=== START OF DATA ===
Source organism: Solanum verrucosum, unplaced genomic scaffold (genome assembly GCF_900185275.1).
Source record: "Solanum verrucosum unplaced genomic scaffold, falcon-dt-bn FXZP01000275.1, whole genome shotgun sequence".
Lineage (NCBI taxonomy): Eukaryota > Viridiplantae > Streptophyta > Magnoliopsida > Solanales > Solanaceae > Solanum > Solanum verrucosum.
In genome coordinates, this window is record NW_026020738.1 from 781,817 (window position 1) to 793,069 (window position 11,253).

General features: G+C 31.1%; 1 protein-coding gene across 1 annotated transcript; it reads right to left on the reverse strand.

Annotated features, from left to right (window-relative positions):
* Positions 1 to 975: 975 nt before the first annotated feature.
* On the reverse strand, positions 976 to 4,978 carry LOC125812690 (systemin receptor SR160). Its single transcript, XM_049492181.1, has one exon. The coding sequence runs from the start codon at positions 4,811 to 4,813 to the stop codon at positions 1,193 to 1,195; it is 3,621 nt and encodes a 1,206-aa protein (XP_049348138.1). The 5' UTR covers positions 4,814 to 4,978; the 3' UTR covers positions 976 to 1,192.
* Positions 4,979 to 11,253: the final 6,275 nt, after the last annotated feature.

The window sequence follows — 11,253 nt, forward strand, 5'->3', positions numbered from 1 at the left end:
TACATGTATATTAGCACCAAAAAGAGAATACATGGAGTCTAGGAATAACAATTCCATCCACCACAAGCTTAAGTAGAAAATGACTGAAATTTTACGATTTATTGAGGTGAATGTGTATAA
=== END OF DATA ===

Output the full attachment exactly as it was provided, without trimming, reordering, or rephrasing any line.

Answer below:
Source organism: Solanum verrucosum, unplaced genomic scaffold (genome assembly GCF_900185275.1).
Source record: "Solanum verrucosum unplaced genomic scaffold, falcon-dt-bn FXZP01000275.1, whole genome shotgun sequence".
Lineage (NCBI taxonomy): Eukaryota > Viridiplantae > Streptophyta > Magnoliopsida > Solanales > Solanaceae > Solanum > Solanum verrucosum.
In genome coordinates, this window is record NW_026020738.1 from 781,817 (window position 1) to 793,069 (window position 11,253).

General features: G+C 31.1%; 1 protein-coding gene across 1 annotated transcript; it reads right to left on the reverse strand.

Annotated features, from left to right (window-relative positions):
* Positions 1 to 975: 975 nt before the first annotated feature.
* On the reverse strand, positions 976 to 4,978 carry LOC125812690 (systemin receptor SR160). Its single transcript, XM_049492181.1, has one exon. The coding sequence runs from the start codon at positions 4,811 to 4,813 to the stop codon at positions 1,193 to 1,195; it is 3,621 nt and encodes a 1,206-aa protein (XP_049348138.1). The 5' UTR covers positions 4,814 to 4,978; the 3' UTR covers positions 976 to 1,192.
* Positions 4,979 to 11,253: the final 6,275 nt, after the last annotated feature.

The window sequence follows — 11,253 nt, forward strand, 5'->3', positions numbered from 1 at the left end:
TACATGTATATTAGCACCAAAAAGAGAATACATGGAGTCTAGGAATAACAATTCCATCCACCACAAGCTTAAGTAGAAAATGACTGAAATTTTACGATTTATTGAGGTGAATGTGTATAA